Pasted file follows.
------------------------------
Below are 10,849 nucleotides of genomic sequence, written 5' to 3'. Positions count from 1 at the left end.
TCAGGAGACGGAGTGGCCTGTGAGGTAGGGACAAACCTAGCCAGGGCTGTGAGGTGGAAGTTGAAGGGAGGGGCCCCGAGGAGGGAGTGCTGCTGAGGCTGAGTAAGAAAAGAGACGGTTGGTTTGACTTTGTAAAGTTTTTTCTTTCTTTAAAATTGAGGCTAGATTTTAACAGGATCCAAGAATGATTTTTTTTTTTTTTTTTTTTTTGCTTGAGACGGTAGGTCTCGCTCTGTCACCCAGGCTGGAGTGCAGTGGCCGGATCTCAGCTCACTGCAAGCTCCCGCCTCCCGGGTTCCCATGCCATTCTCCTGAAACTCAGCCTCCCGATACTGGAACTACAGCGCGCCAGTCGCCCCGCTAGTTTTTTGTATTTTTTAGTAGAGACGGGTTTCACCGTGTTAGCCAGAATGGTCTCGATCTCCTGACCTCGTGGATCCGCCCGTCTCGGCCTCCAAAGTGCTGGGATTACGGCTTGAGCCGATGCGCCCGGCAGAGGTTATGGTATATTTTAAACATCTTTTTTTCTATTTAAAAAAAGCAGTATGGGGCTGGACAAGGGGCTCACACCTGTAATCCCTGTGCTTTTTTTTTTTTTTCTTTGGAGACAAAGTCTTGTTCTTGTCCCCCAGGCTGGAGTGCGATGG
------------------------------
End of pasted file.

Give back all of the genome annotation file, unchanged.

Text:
Below are 10,849 nucleotides of genomic sequence, written 5' to 3'. Positions count from 1 at the left end.
TCAGGAGACGGAGTGGCCTGTGAGGTAGGGACAAACCTAGCCAGGGCTGTGAGGTGGAAGTTGAAGGGAGGGGCCCCGAGGAGGGAGTGCTGCTGAGGCTGAGTAAGAAAAGAGACGGTTGGTTTGACTTTGTAAAGTTTTTTCTTTCTTTAAAATTGAGGCTAGATTTTAACAGGATCCAAGAATGATTTTTTTTTTTTTTTTTTTTTTGCTTGAGACGGTAGGTCTCGCTCTGTCACCCAGGCTGGAGTGCAGTGGCCGGATCTCAGCTCACTGCAAGCTCCCGCCTCCCGGGTTCCCATGCCATTCTCCTGAAACTCAGCCTCCCGATACTGGAACTACAGCGCGCCAGTCGCCCCGCTAGTTTTTTGTATTTTTTAGTAGAGACGGGTTTCACCGTGTTAGCCAGAATGGTCTCGATCTCCTGACCTCGTGGATCCGCCCGTCTCGGCCTCCAAAGTGCTGGGATTACGGCTTGAGCCGATGCGCCCGGCAGAGGTTATGGTATATTTTAAACATCTTTTTTTCTATTTAAAAAAAGCAGTATGGGGCTGGACAAGGGGCTCACACCTGTAATCCCTGTGCTTTTTTTTTTTTTTCTTTGGAGACAAAGTCTTGTTCTTGTCCCCCAGGCTGGAGTGCGATGG